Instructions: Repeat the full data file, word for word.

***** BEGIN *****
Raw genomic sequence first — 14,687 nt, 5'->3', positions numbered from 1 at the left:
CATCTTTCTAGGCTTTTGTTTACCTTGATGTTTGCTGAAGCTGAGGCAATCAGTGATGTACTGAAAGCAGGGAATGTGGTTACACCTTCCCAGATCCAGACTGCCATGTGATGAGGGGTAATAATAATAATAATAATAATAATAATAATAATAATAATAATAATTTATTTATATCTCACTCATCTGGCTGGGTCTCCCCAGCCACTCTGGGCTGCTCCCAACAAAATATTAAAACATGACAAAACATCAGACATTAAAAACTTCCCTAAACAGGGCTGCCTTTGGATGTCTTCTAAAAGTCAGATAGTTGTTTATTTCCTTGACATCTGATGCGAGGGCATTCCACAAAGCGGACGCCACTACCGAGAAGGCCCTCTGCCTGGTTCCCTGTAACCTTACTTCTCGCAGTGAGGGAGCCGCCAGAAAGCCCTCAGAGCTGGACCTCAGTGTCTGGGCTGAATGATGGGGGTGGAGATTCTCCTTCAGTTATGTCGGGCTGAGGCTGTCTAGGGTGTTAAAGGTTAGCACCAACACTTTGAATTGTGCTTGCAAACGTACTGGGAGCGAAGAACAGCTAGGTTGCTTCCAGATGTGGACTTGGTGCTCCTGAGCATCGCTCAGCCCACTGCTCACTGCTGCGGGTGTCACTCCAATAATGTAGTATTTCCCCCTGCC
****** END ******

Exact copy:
Raw genomic sequence first — 14,687 nt, 5'->3', positions numbered from 1 at the left:
CATCTTTCTAGGCTTTTGTTTACCTTGATGTTTGCTGAAGCTGAGGCAATCAGTGATGTACTGAAAGCAGGGAATGTGGTTACACCTTCCCAGATCCAGACTGCCATGTGATGAGGGGTAATAATAATAATAATAATAATAATAATAATAATAATAATAATAATTTATTTATATCTCACTCATCTGGCTGGGTCTCCCCAGCCACTCTGGGCTGCTCCCAACAAAATATTAAAACATGACAAAACATCAGACATTAAAAACTTCCCTAAACAGGGCTGCCTTTGGATGTCTTCTAAAAGTCAGATAGTTGTTTATTTCCTTGACATCTGATGCGAGGGCATTCCACAAAGCGGACGCCACTACCGAGAAGGCCCTCTGCCTGGTTCCCTGTAACCTTACTTCTCGCAGTGAGGGAGCCGCCAGAAAGCCCTCAGAGCTGGACCTCAGTGTCTGGGCTGAATGATGGGGGTGGAGATTCTCCTTCAGTTATGTCGGGCTGAGGCTGTCTAGGGTGTTAAAGGTTAGCACCAACACTTTGAATTGTGCTTGCAAACGTACTGGGAGCGAAGAACAGCTAGGTTGCTTCCAGATGTGGACTTGGTGCTCCTGAGCATCGCTCAGCCCACTGCTCACTGCTGCGGGTGTCACTCCAATAATGTAGTATTTCCCCCTGCC